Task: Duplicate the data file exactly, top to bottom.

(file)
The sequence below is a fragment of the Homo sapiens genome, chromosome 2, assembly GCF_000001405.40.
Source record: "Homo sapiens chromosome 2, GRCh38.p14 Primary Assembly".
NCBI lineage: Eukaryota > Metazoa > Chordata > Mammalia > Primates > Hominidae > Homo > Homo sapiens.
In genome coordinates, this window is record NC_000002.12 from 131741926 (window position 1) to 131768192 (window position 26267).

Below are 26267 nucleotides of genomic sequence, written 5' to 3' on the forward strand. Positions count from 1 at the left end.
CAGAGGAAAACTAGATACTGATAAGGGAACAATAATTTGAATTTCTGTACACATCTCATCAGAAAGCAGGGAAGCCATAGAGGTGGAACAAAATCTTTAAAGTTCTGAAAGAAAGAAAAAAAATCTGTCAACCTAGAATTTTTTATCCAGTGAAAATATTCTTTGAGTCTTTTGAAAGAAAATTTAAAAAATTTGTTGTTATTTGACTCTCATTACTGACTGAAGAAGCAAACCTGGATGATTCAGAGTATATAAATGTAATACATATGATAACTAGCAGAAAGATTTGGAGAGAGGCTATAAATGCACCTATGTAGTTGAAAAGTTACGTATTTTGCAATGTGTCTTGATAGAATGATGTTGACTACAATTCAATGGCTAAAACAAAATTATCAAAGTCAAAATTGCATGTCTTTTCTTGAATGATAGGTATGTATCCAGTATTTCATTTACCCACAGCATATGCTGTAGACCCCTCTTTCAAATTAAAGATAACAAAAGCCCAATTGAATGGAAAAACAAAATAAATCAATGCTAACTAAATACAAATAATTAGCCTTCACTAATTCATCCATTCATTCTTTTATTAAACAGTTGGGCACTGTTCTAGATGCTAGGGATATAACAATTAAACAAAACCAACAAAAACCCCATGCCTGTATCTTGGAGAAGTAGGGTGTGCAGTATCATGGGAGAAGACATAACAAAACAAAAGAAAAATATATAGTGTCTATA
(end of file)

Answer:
The sequence below is a fragment of the Homo sapiens genome, chromosome 2, assembly GCF_000001405.40.
Source record: "Homo sapiens chromosome 2, GRCh38.p14 Primary Assembly".
NCBI lineage: Eukaryota > Metazoa > Chordata > Mammalia > Primates > Hominidae > Homo > Homo sapiens.
In genome coordinates, this window is record NC_000002.12 from 131741926 (window position 1) to 131768192 (window position 26267).

Below are 26267 nucleotides of genomic sequence, written 5' to 3' on the forward strand. Positions count from 1 at the left end.
CAGAGGAAAACTAGATACTGATAAGGGAACAATAATTTGAATTTCTGTACACATCTCATCAGAAAGCAGGGAAGCCATAGAGGTGGAACAAAATCTTTAAAGTTCTGAAAGAAAGAAAAAAAATCTGTCAACCTAGAATTTTTTATCCAGTGAAAATATTCTTTGAGTCTTTTGAAAGAAAATTTAAAAAATTTGTTGTTATTTGACTCTCATTACTGACTGAAGAAGCAAACCTGGATGATTCAGAGTATATAAATGTAATACATATGATAACTAGCAGAAAGATTTGGAGAGAGGCTATAAATGCACCTATGTAGTTGAAAAGTTACGTATTTTGCAATGTGTCTTGATAGAATGATGTTGACTACAATTCAATGGCTAAAACAAAATTATCAAAGTCAAAATTGCATGTCTTTTCTTGAATGATAGGTATGTATCCAGTATTTCATTTACCCACAGCATATGCTGTAGACCCCTCTTTCAAATTAAAGATAACAAAAGCCCAATTGAATGGAAAAACAAAATAAATCAATGCTAACTAAATACAAATAATTAGCCTTCACTAATTCATCCATTCATTCTTTTATTAAACAGTTGGGCACTGTTCTAGATGCTAGGGATATAACAATTAAACAAAACCAACAAAAACCCCATGCCTGTATCTTGGAGAAGTAGGGTGTGCAGTATCATGGGAGAAGACATAACAAAACAAAAGAAAAATATATAGTGTCTATA